Finally, while it may seem like an obvious thing to do, the reality is that in the world of IoT devices, users don’t always keep track of what they’re using. And you can’t protect what you don’t know you have. Nor will any connected devices or components protect your organization and its assets if you don’t know about them, which means you won’t know if they have a vulnerability that you need to patch or update.

Avoiding that problem means maintaining an inventory, both of the devices your organization is using and the software components that run them. As noted, in the case of the TLStorm vulnerabilities, Armis and Schneider notified customers about available patches.

But that might not always happen, especially if the software running devices is open source. In general, when open source patches or updates are made available, they aren’t “pushed” to users. Instead, users have to “pull,” or download them, from a repository. They won’t know they need to do that if they don’t know they’re using the vulnerable component. And the only way to do that is to maintain a software Bill of Materials, an inventory of the origin, maker, and function of every software component in an organization’s applications, systems, and networks.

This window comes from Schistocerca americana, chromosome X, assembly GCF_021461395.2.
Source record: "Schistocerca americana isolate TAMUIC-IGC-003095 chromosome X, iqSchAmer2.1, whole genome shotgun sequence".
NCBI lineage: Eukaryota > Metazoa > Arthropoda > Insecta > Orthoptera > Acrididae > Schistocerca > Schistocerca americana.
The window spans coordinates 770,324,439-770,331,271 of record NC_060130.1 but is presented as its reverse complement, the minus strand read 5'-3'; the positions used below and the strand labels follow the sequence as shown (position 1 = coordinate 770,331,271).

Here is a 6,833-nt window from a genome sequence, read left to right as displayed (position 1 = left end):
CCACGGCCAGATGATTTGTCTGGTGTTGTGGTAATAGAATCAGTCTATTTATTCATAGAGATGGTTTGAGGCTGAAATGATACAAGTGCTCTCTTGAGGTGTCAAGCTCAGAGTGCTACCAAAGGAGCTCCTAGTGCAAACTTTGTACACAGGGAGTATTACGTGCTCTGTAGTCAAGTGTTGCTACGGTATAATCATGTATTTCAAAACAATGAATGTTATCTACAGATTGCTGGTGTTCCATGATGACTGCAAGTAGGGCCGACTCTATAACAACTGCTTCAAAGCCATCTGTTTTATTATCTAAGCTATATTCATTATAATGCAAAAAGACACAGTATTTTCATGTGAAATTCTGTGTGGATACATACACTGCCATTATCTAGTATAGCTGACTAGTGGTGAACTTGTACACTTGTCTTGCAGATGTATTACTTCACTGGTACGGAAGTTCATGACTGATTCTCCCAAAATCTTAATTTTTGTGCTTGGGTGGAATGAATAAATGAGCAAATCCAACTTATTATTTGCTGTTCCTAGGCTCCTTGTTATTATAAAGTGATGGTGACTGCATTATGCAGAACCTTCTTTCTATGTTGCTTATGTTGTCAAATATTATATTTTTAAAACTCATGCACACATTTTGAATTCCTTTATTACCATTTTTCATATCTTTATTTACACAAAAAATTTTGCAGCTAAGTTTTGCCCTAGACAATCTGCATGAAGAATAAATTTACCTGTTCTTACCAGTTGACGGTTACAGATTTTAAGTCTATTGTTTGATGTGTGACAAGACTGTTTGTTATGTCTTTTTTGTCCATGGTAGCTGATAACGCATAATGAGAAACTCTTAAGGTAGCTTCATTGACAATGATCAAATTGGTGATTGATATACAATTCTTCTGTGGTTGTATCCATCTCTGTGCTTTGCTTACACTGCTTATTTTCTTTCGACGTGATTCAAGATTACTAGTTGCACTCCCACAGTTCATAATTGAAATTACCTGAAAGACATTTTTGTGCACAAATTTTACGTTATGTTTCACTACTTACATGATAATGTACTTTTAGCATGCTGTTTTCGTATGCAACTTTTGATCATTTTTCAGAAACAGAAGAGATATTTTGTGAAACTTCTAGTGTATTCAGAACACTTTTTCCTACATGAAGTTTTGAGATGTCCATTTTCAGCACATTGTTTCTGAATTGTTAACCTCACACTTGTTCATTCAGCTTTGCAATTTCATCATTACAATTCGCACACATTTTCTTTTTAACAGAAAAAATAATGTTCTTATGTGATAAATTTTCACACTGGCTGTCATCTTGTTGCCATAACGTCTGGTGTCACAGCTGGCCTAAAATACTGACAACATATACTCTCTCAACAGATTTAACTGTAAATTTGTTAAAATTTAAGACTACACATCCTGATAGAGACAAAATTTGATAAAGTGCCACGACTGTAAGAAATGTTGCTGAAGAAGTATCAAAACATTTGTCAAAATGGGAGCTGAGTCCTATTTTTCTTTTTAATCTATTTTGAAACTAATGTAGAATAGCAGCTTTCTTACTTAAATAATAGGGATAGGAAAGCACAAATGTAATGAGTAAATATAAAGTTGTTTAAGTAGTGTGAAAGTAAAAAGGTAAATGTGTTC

While it’s impossible to do that manually, an automated tool called software composition analysis will help find open source components in the codebases an organization is using and will also flag any known vulnerabilities or potential licensing conflicts. That will take time and money, but it will be well spent.

As we all know, poor hygiene can put people at risk of contracting a deadly virus. Poor cyber hygiene can put users at digital risks that could be just as serious.

Bottom line: If you can’t secure it, don’t connect it.

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I’m a security advocate at the Synopsys Software Integrity Group. I write mainly about software security, data security and privacy.

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Taylor Armerding

Taylor Armerding

I’m a security advocate at the Synopsys Software Integrity Group. I write mainly about software security, data security and privacy.